If I were to break this down most simply I would say that the reason why I share my heartbreak, my loss and my battles within myself and my own mind are to promote the idea that these elements are all a part of the human condition. They strike towards our utter and innate humanness and therefore should not be something that we hide away. The idea of striving towards a misguided form of perfection is as dangerous as it is flawed. Although it may be projected to us through a tiny glimpse of someone’s life through social media, it’s just that, a miniscule element of that person’s existence. It’s the part they put forward in order to meet society’s erroneous standards of what one’s life ought to look like. However, no one sees the battles that are had behind closed doors.

I suppose this blog, during its most personal, gut wrenching, soul shattering posts aims at correcting that standard. Instead it presents an alternative in which I invite everyone to value those things about oneself that you are most uncomfortable with. Embrace yourself and all of your beautiful imperfections; or at least try to, as I attempt to each and every day. I keep this space going in order to nurture the idea that we shouldn’t have to tuck away the things that we struggle with. That far from being deemed as shameful, we should instead be striving for a society in which openness and honesty are promoted. Whereby we value each other’s frailties, challenges and imperfections as the things that provide us with the strength to keep going and unite us in our joint humanity.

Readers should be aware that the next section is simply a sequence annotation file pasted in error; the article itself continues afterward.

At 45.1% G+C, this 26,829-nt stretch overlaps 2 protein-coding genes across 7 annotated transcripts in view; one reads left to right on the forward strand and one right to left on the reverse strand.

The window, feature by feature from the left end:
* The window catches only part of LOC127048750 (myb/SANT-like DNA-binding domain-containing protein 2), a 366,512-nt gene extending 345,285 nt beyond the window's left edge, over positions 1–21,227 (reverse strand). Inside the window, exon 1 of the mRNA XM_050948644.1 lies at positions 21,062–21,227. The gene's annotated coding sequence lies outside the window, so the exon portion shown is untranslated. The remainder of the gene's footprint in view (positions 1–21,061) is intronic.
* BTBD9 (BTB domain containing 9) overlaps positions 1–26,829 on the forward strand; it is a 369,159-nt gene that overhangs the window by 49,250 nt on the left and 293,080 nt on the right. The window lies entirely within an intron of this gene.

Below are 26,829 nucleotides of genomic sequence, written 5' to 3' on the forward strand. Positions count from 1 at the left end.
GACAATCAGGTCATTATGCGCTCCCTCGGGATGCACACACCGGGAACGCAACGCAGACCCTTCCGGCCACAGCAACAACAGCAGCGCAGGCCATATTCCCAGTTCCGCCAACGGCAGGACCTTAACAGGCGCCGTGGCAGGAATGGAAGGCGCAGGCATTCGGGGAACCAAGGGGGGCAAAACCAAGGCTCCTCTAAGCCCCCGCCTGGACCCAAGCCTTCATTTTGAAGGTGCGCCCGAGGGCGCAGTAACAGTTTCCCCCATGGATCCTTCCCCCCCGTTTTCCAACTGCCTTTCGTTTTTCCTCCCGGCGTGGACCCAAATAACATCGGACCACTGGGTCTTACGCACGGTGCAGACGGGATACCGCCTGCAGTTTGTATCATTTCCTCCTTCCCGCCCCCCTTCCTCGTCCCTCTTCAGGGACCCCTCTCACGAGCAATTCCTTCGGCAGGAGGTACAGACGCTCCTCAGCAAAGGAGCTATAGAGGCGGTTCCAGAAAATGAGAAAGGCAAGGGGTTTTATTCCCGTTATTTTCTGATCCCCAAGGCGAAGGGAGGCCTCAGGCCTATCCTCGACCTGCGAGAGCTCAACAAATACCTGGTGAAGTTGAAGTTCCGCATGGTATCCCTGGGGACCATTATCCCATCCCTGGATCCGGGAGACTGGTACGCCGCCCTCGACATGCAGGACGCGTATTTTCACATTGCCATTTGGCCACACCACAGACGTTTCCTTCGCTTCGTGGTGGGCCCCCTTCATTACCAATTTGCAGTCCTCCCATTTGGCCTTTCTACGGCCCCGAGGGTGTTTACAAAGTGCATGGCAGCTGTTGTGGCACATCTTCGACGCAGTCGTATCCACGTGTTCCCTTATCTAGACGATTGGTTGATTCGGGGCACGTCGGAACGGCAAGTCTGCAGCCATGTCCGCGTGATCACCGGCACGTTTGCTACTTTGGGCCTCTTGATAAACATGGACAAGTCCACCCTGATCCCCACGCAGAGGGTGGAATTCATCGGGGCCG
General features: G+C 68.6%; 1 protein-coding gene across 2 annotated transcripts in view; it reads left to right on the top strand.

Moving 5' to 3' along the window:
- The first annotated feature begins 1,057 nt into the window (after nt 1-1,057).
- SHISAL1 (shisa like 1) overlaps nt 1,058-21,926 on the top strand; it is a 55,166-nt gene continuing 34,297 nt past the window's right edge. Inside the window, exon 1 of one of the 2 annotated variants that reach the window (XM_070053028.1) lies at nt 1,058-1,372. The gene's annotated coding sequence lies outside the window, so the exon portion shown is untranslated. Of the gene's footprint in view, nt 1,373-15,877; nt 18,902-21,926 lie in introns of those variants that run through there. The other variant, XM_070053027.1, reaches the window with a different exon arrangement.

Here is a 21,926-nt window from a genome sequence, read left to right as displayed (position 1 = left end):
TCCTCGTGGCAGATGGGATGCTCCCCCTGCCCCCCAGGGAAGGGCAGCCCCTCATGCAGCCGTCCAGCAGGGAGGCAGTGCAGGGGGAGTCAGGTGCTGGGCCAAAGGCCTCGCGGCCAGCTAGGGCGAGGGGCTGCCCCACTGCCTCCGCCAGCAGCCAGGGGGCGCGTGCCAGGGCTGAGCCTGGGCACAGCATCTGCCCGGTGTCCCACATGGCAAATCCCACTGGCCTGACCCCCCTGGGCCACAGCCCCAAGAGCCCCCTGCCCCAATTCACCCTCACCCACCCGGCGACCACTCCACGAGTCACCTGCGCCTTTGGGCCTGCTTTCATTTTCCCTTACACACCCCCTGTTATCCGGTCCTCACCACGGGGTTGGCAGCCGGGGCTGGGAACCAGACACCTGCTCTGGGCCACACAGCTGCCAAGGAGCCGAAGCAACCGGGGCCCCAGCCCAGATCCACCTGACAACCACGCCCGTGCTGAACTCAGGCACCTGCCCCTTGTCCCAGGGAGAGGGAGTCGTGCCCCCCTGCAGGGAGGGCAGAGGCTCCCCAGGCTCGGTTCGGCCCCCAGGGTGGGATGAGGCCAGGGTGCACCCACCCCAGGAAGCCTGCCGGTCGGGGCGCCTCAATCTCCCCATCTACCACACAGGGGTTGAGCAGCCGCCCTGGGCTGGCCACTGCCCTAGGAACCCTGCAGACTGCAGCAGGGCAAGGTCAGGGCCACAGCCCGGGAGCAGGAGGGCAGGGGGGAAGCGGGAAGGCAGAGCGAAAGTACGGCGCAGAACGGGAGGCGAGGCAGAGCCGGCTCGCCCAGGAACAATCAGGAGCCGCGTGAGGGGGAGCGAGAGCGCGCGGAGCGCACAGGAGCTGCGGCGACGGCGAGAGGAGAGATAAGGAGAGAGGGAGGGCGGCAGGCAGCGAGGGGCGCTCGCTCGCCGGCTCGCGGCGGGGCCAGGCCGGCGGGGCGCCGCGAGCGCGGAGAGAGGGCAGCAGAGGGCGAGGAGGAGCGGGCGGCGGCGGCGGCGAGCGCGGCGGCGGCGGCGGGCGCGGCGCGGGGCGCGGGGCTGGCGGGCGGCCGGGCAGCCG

To our beautiful, fragile and diverse imperfections which are to be valued in their rawness.